1. A method for performing area-selective atomic layer deposition, the method comprising: providing a substrate; disposing a tip of a scanning probe microscope in proximity to a surface of said substrate; establishing an electrical potential difference between said tip and said surface, which causes one or more localized electrical effects to occur in proximity to said tip; providing deposition reactants to said substrate such that self-limited reactions provide atomic layer by atomic layer growth; wherein deposition of said reactants on said substrate occurs in a deposition pattern defined by said localized electrical effects.
2. The method of claim 1, wherein said scanning probe microscope is an atomic force microscope.
3. The method of claim 1, wherein said scanning probe microscope is a scanning tunneling microscope.
4. The method of claim 1, wherein said localized electrical effects have sufficient strength to define said deposition pattern, but are sufficiently weak that said reactions remain self-limited.
5. The method of claim 1, wherein said localized electrical effects comprise one or more effects selected from the group consisting of: DC electric field, AC electric field, DC current flow, AC current flow, DC electronic charge transfer, and AC electronic charge transfer.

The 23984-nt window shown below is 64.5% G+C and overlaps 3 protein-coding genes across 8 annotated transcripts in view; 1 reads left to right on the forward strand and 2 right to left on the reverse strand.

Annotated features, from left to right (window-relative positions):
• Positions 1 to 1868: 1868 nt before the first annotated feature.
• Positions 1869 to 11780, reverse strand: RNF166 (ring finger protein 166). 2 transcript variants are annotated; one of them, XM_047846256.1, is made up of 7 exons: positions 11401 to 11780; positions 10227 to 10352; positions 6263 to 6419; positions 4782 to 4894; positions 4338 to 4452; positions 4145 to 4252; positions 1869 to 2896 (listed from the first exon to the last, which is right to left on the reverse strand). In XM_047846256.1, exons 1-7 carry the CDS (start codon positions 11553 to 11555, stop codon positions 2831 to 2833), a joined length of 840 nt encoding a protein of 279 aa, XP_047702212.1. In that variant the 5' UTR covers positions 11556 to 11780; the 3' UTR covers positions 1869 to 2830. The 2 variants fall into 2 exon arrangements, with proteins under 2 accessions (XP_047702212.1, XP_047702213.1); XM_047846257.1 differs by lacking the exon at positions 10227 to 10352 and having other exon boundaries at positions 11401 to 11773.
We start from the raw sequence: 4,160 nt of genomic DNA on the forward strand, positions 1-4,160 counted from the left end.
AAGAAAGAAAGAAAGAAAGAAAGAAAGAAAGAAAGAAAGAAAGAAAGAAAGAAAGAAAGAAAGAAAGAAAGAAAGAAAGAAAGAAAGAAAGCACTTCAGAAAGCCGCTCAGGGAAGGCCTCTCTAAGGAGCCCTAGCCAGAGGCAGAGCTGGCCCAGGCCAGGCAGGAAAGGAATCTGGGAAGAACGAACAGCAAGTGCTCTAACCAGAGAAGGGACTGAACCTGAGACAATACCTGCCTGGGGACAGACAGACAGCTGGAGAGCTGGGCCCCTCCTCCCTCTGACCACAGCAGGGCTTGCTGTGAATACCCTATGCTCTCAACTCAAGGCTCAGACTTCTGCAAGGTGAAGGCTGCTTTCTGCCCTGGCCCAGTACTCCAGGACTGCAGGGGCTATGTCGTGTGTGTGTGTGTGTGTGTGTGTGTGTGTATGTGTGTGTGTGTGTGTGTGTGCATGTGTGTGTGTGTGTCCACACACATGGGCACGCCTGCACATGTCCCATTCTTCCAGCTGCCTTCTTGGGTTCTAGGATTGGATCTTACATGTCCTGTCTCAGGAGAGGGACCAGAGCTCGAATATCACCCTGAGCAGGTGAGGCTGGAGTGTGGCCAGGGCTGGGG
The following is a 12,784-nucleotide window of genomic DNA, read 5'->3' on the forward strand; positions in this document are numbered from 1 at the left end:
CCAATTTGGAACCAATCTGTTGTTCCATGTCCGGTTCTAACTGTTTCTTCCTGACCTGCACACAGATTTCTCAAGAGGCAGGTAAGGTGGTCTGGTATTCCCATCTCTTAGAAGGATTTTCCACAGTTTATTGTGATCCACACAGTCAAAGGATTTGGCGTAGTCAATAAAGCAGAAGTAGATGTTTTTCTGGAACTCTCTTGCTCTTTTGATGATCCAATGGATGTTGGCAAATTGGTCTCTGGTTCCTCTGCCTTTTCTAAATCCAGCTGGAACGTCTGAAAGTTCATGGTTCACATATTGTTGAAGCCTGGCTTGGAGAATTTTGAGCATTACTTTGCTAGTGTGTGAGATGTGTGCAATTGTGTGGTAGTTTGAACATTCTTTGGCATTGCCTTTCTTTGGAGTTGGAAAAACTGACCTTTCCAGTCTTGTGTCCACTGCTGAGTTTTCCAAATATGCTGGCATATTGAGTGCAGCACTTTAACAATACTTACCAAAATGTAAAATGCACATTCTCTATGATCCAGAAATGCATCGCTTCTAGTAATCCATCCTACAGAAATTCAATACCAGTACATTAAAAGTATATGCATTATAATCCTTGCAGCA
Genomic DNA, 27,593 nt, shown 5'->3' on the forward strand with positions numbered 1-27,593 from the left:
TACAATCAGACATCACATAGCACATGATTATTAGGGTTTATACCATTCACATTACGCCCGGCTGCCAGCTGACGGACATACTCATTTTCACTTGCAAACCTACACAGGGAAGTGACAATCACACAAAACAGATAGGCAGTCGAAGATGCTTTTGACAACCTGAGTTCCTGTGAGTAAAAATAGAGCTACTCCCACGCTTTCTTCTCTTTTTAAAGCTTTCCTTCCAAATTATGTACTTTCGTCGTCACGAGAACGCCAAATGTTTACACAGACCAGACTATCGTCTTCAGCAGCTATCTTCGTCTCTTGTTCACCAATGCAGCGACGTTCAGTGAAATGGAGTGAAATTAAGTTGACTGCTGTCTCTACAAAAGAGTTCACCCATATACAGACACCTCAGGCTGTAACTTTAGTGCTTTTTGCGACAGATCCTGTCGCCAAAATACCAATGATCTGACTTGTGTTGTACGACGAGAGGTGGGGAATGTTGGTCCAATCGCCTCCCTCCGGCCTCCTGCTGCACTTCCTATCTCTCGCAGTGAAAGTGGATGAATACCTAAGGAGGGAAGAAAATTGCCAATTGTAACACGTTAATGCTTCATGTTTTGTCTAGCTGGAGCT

6. The method of claim 1, wherein said localized electric effects comprise a DC electric field, and wherein chemical reaction rates of said self-limited reactions are enhanced by said DC electric field.
7. The method of claim 1, wherein a tunneling current flows between said tip and said substrate.
8. The method of claim 1, further comprising moving said tip relative to said substrate during deposition.
9. The method of claim 1. further comprising holding said tip fixed relative to said substrate during deposition.
10. The method of claim 1, further comprising providing one or more additional scanning probe microscope tips, each of which controls where deposition occurs according to the method of claim 1.
PCT/US2009/001877 2008-03-24 2009-03-24 Method for stm assisted ald WO2009120342A1 (en)

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WO2009120342A1 (en) * 2008-03-24 2009-10-01 The Board Of Trustees Of The Leland Stanford Junior University Method for stm assisted ald